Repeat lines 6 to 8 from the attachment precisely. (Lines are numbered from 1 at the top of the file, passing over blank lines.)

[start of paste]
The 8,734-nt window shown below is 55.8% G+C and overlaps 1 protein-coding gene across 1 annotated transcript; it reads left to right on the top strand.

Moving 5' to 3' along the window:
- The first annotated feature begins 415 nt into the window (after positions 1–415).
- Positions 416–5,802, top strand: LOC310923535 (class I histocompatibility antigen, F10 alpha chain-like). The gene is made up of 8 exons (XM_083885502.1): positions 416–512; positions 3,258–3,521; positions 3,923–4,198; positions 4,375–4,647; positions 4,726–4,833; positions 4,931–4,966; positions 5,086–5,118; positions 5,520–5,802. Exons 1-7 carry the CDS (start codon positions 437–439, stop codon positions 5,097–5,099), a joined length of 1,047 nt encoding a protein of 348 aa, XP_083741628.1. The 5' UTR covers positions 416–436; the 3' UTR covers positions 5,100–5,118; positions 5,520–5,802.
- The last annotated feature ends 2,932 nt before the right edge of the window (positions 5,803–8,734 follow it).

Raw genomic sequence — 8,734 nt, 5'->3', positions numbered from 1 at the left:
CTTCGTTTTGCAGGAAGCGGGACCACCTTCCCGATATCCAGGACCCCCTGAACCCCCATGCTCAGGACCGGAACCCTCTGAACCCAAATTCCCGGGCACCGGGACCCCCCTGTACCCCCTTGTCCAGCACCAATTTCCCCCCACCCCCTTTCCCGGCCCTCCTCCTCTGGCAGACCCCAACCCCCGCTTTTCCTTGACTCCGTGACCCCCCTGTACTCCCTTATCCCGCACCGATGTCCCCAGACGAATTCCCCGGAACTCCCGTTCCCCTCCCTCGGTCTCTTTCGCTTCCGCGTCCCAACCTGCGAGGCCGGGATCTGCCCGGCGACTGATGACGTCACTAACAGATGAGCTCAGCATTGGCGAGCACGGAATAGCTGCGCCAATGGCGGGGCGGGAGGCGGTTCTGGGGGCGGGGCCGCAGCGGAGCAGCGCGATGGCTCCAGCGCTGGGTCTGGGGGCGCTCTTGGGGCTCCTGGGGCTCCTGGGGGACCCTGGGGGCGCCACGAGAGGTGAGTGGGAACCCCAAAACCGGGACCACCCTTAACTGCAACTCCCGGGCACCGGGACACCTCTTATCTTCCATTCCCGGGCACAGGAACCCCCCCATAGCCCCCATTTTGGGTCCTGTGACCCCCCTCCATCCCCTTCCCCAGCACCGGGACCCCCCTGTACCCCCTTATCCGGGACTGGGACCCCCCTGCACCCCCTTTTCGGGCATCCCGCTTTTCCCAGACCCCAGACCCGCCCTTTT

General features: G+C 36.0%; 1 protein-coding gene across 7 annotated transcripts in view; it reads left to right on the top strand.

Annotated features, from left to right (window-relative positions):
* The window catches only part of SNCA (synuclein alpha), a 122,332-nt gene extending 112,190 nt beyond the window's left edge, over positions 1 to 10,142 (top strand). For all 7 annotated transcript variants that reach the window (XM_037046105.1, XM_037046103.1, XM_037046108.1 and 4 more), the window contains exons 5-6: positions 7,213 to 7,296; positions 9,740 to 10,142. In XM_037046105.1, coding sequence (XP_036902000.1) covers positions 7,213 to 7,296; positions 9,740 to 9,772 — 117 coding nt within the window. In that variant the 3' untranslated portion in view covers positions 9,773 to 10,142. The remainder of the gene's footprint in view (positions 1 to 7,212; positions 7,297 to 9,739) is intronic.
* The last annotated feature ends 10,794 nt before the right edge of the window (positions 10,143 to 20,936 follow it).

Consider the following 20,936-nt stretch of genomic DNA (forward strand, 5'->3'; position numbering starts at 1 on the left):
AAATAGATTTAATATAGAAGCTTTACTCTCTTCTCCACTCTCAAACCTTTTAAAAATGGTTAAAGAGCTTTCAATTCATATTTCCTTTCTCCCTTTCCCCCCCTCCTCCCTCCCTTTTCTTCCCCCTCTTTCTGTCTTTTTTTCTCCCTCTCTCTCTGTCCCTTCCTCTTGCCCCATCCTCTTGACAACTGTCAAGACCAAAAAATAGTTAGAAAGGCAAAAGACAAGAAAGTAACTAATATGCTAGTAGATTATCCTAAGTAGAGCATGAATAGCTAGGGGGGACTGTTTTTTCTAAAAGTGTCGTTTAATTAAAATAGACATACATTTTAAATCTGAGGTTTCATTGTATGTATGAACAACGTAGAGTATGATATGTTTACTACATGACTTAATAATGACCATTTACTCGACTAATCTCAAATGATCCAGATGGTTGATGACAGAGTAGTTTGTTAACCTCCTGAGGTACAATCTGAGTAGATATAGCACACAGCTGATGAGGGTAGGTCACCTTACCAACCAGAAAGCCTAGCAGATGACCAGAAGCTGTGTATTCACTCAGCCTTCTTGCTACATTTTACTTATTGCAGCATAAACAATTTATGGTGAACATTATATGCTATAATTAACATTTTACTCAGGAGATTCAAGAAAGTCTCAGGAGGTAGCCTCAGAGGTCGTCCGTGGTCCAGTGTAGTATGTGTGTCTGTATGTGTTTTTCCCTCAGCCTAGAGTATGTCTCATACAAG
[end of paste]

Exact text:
Raw genomic sequence — 8,734 nt, 5'->3', positions numbered from 1 at the left:
CTTCGTTTTGCAGGAAGCGGGACCACCTTCCCGATATCCAGGACCCCCTGAACCCCCATGCTCAGGACCGGAACCCTCTGAACCCAAATTCCCGGGCACCGGGACCCCCCTGTACCCCCTTGTCCAGCACCAATTTCCCCCCACCCCCTTTCCCGGCCCTCCTCCTCTGGCAGACCCCAACCCCCGCTTTTCCTTGACTCCGTGACCCCCCTGTACTCCCTTATCCCGCACCGATGTCCCCAGACGAATTCCCCGGAACTCCCGTTCCCCTCCCTCGGTCTCTTTCGCTTCCGCGTCCCAACCTGCGAGGCCGGGATCTGCCCGGCGACTGATGACGTCACTAACAGATGAGCTCAGCATTGGCGAGCACGGAATAGCTGCGCCAATGGCGGGGCGGGAGGCGGTTCTGGGGGCGGGGCCGCAGCGGAGCAGCGCGATGGCTCCAGCGCTGGGTCTGGGGGCGCTCTTGGGGCTCCTGGGGCTCCTGGGGGACCCTGGGGGCGCCACGAGAGGTGAGTGGGAACCCCAAAACCGGGACCACCCTTAACTGCAACTCCCGGGCACCGGGACACCTCTTATCTTCCATTCCCGGGCACAGGAACCCCCCCATAGCCCCCATTTTGGGTCCTGTGACCCCCCTCCATCCCCTTCCCCAGCACCGGGACCCCCCTGTACCCCCTTATCCGGGACTGGGACCCCCCTGCACCCCCTTTTCGGGCATCCCGCTTTTCCCAGACCCCAGACCCGCCCTTTT

General features: G+C 36.0%; 1 protein-coding gene across 7 annotated transcripts in view; it reads left to right on the top strand.